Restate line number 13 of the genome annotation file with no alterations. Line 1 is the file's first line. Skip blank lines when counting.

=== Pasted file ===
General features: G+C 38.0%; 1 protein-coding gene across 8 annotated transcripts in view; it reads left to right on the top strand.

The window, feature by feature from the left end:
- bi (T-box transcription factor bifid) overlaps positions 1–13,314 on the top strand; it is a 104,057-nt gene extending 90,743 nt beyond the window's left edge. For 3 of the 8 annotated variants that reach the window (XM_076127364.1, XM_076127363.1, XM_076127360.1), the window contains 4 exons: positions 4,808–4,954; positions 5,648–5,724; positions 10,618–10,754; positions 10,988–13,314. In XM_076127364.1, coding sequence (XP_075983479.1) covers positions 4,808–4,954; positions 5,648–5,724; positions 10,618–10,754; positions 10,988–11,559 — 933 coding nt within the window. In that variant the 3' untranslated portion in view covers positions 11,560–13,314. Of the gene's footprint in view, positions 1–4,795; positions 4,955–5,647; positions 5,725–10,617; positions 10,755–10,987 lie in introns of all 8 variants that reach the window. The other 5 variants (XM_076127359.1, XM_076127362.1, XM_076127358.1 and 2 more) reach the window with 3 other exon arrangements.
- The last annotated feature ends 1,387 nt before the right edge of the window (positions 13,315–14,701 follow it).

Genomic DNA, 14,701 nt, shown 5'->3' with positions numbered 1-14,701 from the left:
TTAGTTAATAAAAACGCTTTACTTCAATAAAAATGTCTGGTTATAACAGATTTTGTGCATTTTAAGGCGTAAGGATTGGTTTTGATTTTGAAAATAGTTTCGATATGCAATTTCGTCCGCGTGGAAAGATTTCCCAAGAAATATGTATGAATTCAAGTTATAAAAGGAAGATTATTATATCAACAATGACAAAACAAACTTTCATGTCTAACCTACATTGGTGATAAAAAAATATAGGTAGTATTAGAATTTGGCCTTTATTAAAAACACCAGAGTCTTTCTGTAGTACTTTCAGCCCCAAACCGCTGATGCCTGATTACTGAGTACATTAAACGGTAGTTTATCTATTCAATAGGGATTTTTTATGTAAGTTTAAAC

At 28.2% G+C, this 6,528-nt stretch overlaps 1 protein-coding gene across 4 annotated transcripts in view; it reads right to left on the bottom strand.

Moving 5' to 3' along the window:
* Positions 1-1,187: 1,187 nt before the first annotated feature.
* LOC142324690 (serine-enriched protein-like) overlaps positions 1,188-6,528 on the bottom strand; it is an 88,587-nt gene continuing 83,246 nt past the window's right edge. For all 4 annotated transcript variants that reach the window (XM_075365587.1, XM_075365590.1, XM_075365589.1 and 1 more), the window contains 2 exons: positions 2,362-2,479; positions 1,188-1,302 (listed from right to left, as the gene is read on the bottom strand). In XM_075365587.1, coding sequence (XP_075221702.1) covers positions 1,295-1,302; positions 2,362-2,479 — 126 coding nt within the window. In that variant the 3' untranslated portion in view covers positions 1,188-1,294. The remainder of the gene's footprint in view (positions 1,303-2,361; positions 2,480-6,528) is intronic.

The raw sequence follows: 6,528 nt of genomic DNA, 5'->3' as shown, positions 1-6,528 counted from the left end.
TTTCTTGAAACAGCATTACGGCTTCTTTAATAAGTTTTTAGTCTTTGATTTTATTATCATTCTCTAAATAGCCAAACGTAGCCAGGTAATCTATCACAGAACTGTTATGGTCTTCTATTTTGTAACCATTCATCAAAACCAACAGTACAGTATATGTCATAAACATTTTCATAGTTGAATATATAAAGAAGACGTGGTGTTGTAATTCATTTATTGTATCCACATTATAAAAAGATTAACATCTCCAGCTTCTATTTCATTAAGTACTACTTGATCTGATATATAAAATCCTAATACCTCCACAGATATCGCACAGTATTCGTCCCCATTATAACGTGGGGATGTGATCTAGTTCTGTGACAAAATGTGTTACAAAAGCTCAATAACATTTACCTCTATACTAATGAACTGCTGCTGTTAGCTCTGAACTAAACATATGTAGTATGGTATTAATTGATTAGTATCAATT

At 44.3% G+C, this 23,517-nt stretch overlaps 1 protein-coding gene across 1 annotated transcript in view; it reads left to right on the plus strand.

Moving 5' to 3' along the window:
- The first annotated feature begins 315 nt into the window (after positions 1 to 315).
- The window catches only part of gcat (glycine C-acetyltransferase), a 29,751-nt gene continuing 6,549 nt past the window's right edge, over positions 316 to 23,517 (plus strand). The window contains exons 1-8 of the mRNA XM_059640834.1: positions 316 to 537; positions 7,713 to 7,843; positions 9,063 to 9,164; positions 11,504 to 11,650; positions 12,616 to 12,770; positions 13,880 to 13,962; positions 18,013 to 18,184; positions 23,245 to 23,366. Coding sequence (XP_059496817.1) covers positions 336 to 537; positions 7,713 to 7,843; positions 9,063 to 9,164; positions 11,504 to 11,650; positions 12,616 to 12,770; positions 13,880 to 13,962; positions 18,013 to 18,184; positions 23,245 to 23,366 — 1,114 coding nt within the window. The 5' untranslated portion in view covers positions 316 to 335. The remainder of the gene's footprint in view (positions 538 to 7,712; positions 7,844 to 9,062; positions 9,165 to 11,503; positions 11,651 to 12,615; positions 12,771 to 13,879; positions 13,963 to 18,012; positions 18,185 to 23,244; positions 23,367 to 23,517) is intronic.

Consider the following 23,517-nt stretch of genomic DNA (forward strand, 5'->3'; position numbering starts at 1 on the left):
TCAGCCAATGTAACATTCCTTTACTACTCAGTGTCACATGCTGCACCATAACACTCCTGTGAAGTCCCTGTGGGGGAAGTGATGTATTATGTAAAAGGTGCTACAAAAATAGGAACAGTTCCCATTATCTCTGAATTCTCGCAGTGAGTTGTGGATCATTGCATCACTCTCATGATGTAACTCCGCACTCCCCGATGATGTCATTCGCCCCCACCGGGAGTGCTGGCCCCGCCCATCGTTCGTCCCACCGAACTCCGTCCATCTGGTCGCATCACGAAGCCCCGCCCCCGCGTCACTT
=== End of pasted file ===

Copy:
At 44.3% G+C, this 23,517-nt stretch overlaps 1 protein-coding gene across 1 annotated transcript in view; it reads left to right on the plus strand.